A total of 211 infants were admitted to Texas Children's Hospital NICU with a BW <1000 g between January 2006 and December 2007. Of these, 39 patients were excluded from the study because they were admitted after 30 days of age. An additional 59 patients were excluded from the study because they either died before age six weeks or were discharged before hospital length of stay reached six weeks. The remaining cohort of 113 infants was the population for which all additional data were obtained and analyzed.
In the cohort of 113 infants, the mean BW was 768 ± 153 g, and mean GA was 26 ± 2 weeks. Mean P-APA was 749 ± 326 IU/L. P-APA was found to have significant inverse relationships with BW, GA, and serum P (Table 1). Serum P had a direct correlation with BW (r = 0.36, p < 0.001).
Correlations between peak alkaline phosphatase activity (P-APA) and birth weight, gestational age, and serum phosphorus.
In paired comparisons, P-APA of infants <600 g (957 ± 346 IU/L, n = 20) and infants 600–800 g (808 ± 323 IU/L, n = 43) were both significantly higher than P-APA of infants 800–1000 g (615 ± 252 IU/L, n = 50), p < 0.01 (Figure 1). The difference in P-APA between infants <600 g and infants 600–800 g was marginally significant (p = 0.07).
Thirty-two patients in our study population of 113 had radiographic evaluation for osteopenia or rickets. Only infants who had APA >800 IU/L on two occasions at least one week apart, who received TPN for >3–4 weeks, or who were clinically suspected to have osteopenia or rickets received these particular radiographic evaluations. Of the 32 studies, 18 showed radiologic rickets. The other 14 radiographic studies showed osteopenia without rickets. Infants with BW <600 g were significantly more likely to have radiologic rickets (10/20 infants) compared to those with BW 600–800 g (6/43 infants) and BW 800–1000 g (2/50 infants). Table 2 shows the number of infants evaluated for rickets and the number diagnosed with radiologic rickets for different ranges of P-APA.
Patients evaluated for and diagnosed with rickets grouped according to peak alkaline phosphatase activity (P-APA).
Number of Patients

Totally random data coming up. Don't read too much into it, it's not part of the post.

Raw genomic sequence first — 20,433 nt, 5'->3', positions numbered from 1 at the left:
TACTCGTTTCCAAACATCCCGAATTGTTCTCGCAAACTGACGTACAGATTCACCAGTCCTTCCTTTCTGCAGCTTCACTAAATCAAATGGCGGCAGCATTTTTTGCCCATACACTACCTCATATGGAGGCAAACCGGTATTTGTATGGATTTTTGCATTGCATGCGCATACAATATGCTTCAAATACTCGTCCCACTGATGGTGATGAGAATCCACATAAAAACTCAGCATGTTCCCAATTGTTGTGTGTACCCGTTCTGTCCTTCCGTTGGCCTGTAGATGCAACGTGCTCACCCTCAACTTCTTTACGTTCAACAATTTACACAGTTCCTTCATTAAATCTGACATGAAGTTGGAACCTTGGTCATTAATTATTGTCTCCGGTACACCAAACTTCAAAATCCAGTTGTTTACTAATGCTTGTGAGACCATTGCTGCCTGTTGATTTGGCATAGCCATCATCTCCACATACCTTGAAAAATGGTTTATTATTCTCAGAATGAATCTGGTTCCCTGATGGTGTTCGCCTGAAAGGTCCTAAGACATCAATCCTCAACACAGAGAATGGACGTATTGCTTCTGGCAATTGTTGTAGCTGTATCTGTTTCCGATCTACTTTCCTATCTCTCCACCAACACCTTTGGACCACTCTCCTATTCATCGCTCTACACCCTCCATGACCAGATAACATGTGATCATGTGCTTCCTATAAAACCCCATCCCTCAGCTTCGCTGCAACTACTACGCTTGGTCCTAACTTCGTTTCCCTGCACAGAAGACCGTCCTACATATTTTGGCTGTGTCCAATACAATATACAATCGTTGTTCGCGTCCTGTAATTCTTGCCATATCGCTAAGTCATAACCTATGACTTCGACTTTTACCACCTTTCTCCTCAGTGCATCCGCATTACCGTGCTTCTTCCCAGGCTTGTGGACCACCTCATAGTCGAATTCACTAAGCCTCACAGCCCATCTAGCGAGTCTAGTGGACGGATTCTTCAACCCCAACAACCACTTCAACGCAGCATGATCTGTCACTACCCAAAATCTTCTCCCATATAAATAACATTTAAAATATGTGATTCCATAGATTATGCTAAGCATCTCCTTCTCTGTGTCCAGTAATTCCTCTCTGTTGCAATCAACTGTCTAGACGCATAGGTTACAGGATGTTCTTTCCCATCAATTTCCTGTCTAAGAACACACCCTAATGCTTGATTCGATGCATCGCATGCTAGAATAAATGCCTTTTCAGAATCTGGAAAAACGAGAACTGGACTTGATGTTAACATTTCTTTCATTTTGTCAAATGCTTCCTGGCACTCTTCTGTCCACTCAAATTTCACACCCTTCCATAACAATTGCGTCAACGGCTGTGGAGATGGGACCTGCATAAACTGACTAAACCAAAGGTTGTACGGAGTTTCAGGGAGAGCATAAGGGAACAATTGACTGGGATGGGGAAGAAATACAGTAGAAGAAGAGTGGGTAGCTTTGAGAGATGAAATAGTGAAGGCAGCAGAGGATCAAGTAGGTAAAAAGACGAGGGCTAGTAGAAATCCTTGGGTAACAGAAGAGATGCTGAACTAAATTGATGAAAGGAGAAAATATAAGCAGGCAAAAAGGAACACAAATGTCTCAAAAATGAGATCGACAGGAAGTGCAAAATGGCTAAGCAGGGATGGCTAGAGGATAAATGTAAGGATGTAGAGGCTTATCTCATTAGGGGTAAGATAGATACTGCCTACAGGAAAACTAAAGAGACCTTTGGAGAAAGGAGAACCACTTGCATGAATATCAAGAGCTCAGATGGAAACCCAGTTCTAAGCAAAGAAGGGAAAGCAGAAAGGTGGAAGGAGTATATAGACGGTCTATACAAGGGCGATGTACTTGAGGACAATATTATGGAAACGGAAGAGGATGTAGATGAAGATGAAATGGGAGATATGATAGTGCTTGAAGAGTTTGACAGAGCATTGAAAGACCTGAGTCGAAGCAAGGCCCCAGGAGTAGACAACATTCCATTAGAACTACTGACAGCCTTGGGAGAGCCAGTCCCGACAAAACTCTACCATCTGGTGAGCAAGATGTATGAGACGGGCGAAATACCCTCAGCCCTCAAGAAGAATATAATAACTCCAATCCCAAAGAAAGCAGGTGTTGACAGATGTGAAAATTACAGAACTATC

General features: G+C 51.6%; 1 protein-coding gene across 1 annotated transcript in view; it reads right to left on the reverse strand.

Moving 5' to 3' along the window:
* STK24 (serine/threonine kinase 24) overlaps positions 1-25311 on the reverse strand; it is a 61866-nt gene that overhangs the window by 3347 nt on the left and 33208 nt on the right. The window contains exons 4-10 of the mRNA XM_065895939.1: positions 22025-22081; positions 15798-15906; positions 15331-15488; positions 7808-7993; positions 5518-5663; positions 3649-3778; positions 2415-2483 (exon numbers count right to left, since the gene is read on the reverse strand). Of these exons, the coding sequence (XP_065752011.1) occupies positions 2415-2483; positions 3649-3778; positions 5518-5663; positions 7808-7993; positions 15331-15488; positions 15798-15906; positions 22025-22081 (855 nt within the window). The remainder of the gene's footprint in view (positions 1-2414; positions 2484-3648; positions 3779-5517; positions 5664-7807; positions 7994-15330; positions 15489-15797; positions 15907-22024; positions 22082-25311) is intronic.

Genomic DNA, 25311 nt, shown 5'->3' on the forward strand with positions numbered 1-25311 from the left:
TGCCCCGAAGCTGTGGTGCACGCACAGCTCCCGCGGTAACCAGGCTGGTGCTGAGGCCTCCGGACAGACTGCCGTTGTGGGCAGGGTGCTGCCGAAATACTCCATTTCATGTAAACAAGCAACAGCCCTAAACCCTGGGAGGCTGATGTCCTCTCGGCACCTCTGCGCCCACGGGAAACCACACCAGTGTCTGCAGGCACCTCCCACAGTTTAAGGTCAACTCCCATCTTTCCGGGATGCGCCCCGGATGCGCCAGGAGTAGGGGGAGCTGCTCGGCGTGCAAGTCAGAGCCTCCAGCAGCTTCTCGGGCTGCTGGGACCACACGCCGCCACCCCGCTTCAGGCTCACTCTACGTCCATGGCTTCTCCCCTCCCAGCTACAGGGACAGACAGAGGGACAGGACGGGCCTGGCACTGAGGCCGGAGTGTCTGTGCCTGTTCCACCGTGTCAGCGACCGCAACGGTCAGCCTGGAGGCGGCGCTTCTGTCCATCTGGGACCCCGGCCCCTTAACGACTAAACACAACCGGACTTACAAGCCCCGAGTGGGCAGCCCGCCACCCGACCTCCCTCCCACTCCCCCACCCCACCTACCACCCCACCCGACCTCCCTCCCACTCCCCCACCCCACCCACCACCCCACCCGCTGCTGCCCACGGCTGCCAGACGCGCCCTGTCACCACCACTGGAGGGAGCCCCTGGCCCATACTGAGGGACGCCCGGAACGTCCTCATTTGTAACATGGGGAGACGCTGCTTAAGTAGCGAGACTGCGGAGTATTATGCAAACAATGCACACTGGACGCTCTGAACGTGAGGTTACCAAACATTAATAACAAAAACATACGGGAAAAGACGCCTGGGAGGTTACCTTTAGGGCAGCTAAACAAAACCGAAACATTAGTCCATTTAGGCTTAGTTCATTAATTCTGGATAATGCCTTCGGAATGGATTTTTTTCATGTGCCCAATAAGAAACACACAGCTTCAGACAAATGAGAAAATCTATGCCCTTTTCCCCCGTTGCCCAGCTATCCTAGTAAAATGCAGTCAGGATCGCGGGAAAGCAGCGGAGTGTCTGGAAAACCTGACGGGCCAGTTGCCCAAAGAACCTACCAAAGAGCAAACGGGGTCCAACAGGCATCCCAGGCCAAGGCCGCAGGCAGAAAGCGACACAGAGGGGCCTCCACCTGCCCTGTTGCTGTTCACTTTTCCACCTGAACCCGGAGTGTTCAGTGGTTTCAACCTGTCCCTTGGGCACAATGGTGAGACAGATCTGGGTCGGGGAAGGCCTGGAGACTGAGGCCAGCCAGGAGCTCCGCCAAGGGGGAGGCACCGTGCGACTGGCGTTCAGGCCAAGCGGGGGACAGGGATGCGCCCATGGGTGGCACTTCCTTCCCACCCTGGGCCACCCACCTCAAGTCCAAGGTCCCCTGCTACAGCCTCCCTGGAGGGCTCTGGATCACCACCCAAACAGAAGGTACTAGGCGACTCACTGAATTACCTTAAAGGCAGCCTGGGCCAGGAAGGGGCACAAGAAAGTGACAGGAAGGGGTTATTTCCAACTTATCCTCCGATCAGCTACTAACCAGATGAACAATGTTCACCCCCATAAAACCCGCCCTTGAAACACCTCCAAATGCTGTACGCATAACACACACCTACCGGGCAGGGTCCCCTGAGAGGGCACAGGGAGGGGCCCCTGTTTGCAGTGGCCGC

Number Evaluated for Rickets
Number Diagnosed with Rickets
P-APA was significantly higher in infants with radiologic diagnosis of rickets (1078 ± 357 IU/L) compared to infants who were not evaluated for rickets with radiographs (642 ± 245 IU/L, p < 0.001), but not those whose radiographs did not demonstrate rickets (943 ± 346 IU/L, p = 0.18). However, four infants with rickets did have P-APA <800 IU/L. Seventeen infants with P-APA >800 IU/L did not have radiographic evaluation for rickets. Mean serum P was slightly lower in infants with rickets (5.1 ± 0.2 mg/dL) compared to infants who were not evaluated for rickets (5.6 ± 0.1 mg/dL, p = 0.03), but not those whose radiographs did not demonstrate rickets (5.3 ± 0.3 mg/dL, p = 0.52). There was no close correlation between serum Ca and the diagnosis of rickets. The BW, P-APA, and serum P for the 32 patients in which radiographic rickets evaluation were obtained are shown in Table 3.
Birth weight, peak alkaline phosphatase activity (P-APA), and serum phosphorus of the 32 individuals radiographically evaluated for rickets.
Birth Weight (g)
Serum Phosphorus (mg/dL)
The average maximum conjugated bilirubin of the 113 infants was 3.7 ± 5.3 mg/dL. Fifty-five of the infants had the diagnosis of cholestasis based on maximum conjugated bilirubin >2.0 mg/dL. Eighty-seven of the infants had a diagnosis of bronchopulmonary dysplasia. Twenty-five of the infants had a diagnosis of necrotizing enterocolitis, and 12 had a diagnosis of gastrointestinal perforation. Diagnoses of cholestasis, bronchopulmonary dysplasia, necrotizing enterocolitis, and gastrointestinal perforation were not significantly associated with the radiographic diagnosis of rickets. However, P-APA was higher in the 55 patients with cholestasis (867 ± 311 IU/L) compared to the 58 patients without cholestasis (636 ± 302 IU/L, p < 0.001). A total of 28/55 subjects with cholestasis (51%) had a P-APA > 800 IU/L of which 13 were > 1000 IU/L. Only 12/58 subjects without cholestasis (21%) had a P-APA > 800 IU/L of which 6 were > 1000 IU/L.